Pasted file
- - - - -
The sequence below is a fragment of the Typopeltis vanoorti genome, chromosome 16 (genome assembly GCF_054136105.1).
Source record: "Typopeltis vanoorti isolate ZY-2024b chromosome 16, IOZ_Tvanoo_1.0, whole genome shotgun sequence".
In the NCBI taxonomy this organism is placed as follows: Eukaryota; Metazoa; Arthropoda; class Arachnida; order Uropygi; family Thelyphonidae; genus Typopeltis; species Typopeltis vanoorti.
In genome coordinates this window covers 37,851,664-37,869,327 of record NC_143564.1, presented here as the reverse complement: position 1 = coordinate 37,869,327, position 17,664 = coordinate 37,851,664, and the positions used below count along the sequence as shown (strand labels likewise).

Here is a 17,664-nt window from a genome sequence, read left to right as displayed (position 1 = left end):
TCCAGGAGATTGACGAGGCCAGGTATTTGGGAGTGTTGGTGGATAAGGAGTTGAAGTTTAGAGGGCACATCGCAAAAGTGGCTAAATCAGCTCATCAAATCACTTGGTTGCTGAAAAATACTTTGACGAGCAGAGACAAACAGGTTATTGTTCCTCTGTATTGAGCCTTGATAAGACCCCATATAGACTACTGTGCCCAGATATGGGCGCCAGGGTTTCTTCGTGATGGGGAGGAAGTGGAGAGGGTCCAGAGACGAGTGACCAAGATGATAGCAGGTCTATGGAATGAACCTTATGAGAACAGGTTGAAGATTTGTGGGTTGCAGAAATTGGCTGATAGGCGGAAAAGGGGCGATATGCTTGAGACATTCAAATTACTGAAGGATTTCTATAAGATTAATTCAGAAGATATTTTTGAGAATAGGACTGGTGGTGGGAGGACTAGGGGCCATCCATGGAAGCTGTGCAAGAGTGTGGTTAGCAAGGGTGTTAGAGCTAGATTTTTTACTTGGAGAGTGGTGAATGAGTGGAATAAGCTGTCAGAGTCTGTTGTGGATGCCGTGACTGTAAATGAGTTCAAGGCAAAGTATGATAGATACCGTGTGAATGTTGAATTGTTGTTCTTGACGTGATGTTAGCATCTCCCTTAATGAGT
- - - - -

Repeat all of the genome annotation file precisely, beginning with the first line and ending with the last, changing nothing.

The sequence below is a fragment of the Typopeltis vanoorti genome, chromosome 16 (genome assembly GCF_054136105.1).
Source record: "Typopeltis vanoorti isolate ZY-2024b chromosome 16, IOZ_Tvanoo_1.0, whole genome shotgun sequence".
In the NCBI taxonomy this organism is placed as follows: Eukaryota; Metazoa; Arthropoda; class Arachnida; order Uropygi; family Thelyphonidae; genus Typopeltis; species Typopeltis vanoorti.
In genome coordinates this window covers 37,851,664-37,869,327 of record NC_143564.1, presented here as the reverse complement: position 1 = coordinate 37,869,327, position 17,664 = coordinate 37,851,664, and the positions used below count along the sequence as shown (strand labels likewise).

Here is a 17,664-nt window from a genome sequence, read left to right as displayed (position 1 = left end):
TCCAGGAGATTGACGAGGCCAGGTATTTGGGAGTGTTGGTGGATAAGGAGTTGAAGTTTAGAGGGCACATCGCAAAAGTGGCTAAATCAGCTCATCAAATCACTTGGTTGCTGAAAAATACTTTGACGAGCAGAGACAAACAGGTTATTGTTCCTCTGTATTGAGCCTTGATAAGACCCCATATAGACTACTGTGCCCAGATATGGGCGCCAGGGTTTCTTCGTGATGGGGAGGAAGTGGAGAGGGTCCAGAGACGAGTGACCAAGATGATAGCAGGTCTATGGAATGAACCTTATGAGAACAGGTTGAAGATTTGTGGGTTGCAGAAATTGGCTGATAGGCGGAAAAGGGGCGATATGCTTGAGACATTCAAATTACTGAAGGATTTCTATAAGATTAATTCAGAAGATATTTTTGAGAATAGGACTGGTGGTGGGAGGACTAGGGGCCATCCATGGAAGCTGTGCAAGAGTGTGGTTAGCAAGGGTGTTAGAGCTAGATTTTTTACTTGGAGAGTGGTGAATGAGTGGAATAAGCTGTCAGAGTCTGTTGTGGATGCCGTGACTGTAAATGAGTTCAAGGCAAAGTATGATAGATACCGTGTGAATGTTGAATTGTTGTTCTTGACGTGATGTTAGCATCTCCCTTAATGAGT